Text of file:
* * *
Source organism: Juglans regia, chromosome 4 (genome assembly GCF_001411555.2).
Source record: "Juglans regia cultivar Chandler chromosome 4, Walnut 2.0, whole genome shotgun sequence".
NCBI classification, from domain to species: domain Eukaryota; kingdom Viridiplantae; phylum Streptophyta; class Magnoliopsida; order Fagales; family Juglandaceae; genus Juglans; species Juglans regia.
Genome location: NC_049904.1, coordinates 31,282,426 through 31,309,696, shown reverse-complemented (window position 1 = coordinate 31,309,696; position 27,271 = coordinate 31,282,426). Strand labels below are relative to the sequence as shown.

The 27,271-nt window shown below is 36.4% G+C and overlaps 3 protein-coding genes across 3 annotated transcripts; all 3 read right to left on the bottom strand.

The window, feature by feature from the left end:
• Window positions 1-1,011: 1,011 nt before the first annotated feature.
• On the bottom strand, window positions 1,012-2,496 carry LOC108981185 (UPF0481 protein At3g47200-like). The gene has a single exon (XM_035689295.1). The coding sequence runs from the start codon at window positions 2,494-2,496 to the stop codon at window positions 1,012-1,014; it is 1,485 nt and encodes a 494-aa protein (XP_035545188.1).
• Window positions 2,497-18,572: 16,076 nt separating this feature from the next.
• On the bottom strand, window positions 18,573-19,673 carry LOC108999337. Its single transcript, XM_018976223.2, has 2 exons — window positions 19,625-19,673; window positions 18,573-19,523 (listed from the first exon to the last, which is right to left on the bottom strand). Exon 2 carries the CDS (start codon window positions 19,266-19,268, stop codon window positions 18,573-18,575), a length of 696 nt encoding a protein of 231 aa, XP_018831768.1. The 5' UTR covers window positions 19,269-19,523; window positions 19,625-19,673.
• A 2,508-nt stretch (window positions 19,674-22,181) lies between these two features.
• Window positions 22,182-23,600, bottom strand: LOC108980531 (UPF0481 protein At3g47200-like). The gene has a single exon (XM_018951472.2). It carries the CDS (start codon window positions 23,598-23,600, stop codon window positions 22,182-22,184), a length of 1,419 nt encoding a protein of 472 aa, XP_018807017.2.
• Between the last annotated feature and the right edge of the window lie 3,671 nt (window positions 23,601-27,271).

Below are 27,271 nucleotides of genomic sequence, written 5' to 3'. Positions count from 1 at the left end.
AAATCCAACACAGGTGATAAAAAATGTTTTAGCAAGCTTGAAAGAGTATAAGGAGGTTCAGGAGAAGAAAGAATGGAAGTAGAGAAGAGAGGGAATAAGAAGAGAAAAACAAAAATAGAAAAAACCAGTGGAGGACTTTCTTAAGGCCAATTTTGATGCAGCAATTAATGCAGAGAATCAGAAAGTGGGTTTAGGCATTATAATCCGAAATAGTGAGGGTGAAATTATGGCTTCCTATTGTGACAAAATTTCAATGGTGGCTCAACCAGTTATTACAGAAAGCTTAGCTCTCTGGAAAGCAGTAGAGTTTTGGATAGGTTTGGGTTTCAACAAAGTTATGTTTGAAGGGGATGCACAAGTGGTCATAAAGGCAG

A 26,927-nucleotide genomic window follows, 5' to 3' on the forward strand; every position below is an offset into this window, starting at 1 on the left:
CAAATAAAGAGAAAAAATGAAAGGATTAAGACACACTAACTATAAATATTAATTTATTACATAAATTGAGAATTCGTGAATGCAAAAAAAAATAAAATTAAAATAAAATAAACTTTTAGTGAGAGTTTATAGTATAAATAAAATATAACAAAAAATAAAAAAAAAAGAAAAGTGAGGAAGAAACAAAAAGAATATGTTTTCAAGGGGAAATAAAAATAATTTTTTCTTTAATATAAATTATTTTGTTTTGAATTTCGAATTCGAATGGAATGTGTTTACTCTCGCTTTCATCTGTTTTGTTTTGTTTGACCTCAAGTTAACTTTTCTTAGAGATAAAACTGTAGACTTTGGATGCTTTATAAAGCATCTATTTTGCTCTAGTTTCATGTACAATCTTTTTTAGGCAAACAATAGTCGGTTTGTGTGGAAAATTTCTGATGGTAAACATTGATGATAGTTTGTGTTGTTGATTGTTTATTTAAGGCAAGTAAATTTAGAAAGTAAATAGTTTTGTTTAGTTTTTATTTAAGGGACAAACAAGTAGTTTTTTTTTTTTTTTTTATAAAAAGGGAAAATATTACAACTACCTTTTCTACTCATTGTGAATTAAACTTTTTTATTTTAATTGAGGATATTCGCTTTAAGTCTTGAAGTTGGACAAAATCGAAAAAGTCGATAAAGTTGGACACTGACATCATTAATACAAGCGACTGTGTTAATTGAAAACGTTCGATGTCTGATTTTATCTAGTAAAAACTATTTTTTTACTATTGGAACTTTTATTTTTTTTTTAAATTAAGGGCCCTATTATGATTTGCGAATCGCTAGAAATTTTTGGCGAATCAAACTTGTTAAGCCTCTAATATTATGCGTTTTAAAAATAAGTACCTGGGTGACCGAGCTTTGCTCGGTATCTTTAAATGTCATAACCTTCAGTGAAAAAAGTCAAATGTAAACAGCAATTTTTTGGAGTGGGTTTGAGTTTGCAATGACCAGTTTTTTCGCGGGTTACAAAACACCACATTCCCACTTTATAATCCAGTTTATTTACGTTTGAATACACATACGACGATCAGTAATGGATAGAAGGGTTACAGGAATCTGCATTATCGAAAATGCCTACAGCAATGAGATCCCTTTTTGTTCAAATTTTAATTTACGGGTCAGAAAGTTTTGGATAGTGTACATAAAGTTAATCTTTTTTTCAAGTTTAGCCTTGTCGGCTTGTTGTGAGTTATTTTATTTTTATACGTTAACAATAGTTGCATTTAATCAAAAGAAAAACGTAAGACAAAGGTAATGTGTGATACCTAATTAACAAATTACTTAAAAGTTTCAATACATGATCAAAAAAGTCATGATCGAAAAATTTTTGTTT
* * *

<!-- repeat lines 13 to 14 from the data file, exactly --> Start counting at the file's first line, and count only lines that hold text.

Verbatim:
• Between the last annotated feature and the right edge of the window lie 3,671 nt (window positions 23,601-27,271).

Below are 27,271 nucleotides of genomic sequence, written 5' to 3'. Positions count from 1 at the left end.